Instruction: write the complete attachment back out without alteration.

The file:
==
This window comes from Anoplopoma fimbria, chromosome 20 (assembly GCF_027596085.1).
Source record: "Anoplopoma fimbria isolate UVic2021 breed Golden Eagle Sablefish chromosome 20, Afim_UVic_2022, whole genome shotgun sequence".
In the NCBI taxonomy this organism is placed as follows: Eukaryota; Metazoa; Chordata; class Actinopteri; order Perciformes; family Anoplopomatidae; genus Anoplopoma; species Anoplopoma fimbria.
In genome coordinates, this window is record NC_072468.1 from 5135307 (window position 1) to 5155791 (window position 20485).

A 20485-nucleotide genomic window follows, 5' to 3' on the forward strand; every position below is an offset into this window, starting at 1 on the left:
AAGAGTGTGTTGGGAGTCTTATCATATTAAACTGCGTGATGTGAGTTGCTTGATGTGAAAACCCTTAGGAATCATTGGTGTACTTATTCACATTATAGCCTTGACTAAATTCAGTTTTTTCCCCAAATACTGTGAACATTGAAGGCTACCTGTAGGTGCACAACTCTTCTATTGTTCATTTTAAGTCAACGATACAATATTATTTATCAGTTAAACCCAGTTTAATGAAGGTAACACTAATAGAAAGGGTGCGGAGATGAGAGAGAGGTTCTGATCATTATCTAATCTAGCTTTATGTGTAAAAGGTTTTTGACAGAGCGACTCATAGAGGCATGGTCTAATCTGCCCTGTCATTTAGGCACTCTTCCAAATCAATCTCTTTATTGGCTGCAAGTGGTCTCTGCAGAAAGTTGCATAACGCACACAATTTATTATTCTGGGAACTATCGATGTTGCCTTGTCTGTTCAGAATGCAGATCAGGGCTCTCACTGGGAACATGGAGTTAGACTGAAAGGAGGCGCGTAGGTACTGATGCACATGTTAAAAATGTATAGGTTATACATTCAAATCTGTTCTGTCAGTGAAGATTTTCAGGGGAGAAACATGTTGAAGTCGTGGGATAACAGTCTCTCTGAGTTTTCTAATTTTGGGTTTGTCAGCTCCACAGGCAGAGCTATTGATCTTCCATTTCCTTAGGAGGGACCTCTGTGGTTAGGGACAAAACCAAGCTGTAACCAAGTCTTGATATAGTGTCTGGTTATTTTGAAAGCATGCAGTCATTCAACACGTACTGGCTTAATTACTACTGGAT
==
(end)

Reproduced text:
This window comes from Anoplopoma fimbria, chromosome 20 (assembly GCF_027596085.1).
Source record: "Anoplopoma fimbria isolate UVic2021 breed Golden Eagle Sablefish chromosome 20, Afim_UVic_2022, whole genome shotgun sequence".
In the NCBI taxonomy this organism is placed as follows: Eukaryota; Metazoa; Chordata; class Actinopteri; order Perciformes; family Anoplopomatidae; genus Anoplopoma; species Anoplopoma fimbria.
In genome coordinates, this window is record NC_072468.1 from 5135307 (window position 1) to 5155791 (window position 20485).

A 20485-nucleotide genomic window follows, 5' to 3' on the forward strand; every position below is an offset into this window, starting at 1 on the left:
AAGAGTGTGTTGGGAGTCTTATCATATTAAACTGCGTGATGTGAGTTGCTTGATGTGAAAACCCTTAGGAATCATTGGTGTACTTATTCACATTATAGCCTTGACTAAATTCAGTTTTTTCCCCAAATACTGTGAACATTGAAGGCTACCTGTAGGTGCACAACTCTTCTATTGTTCATTTTAAGTCAACGATACAATATTATTTATCAGTTAAACCCAGTTTAATGAAGGTAACACTAATAGAAAGGGTGCGGAGATGAGAGAGAGGTTCTGATCATTATCTAATCTAGCTTTATGTGTAAAAGGTTTTTGACAGAGCGACTCATAGAGGCATGGTCTAATCTGCCCTGTCATTTAGGCACTCTTCCAAATCAATCTCTTTATTGGCTGCAAGTGGTCTCTGCAGAAAGTTGCATAACGCACACAATTTATTATTCTGGGAACTATCGATGTTGCCTTGTCTGTTCAGAATGCAGATCAGGGCTCTCACTGGGAACATGGAGTTAGACTGAAAGGAGGCGCGTAGGTACTGATGCACATGTTAAAAATGTATAGGTTATACATTCAAATCTGTTCTGTCAGTGAAGATTTTCAGGGGAGAAACATGTTGAAGTCGTGGGATAACAGTCTCTCTGAGTTTTCTAATTTTGGGTTTGTCAGCTCCACAGGCAGAGCTATTGATCTTCCATTTCCTTAGGAGGGACCTCTGTGGTTAGGGACAAAACCAAGCTGTAACCAAGTCTTGATATAGTGTCTGGTTATTTTGAAAGCATGCAGTCATTCAACACGTACTGGCTTAATTACTACTGGAT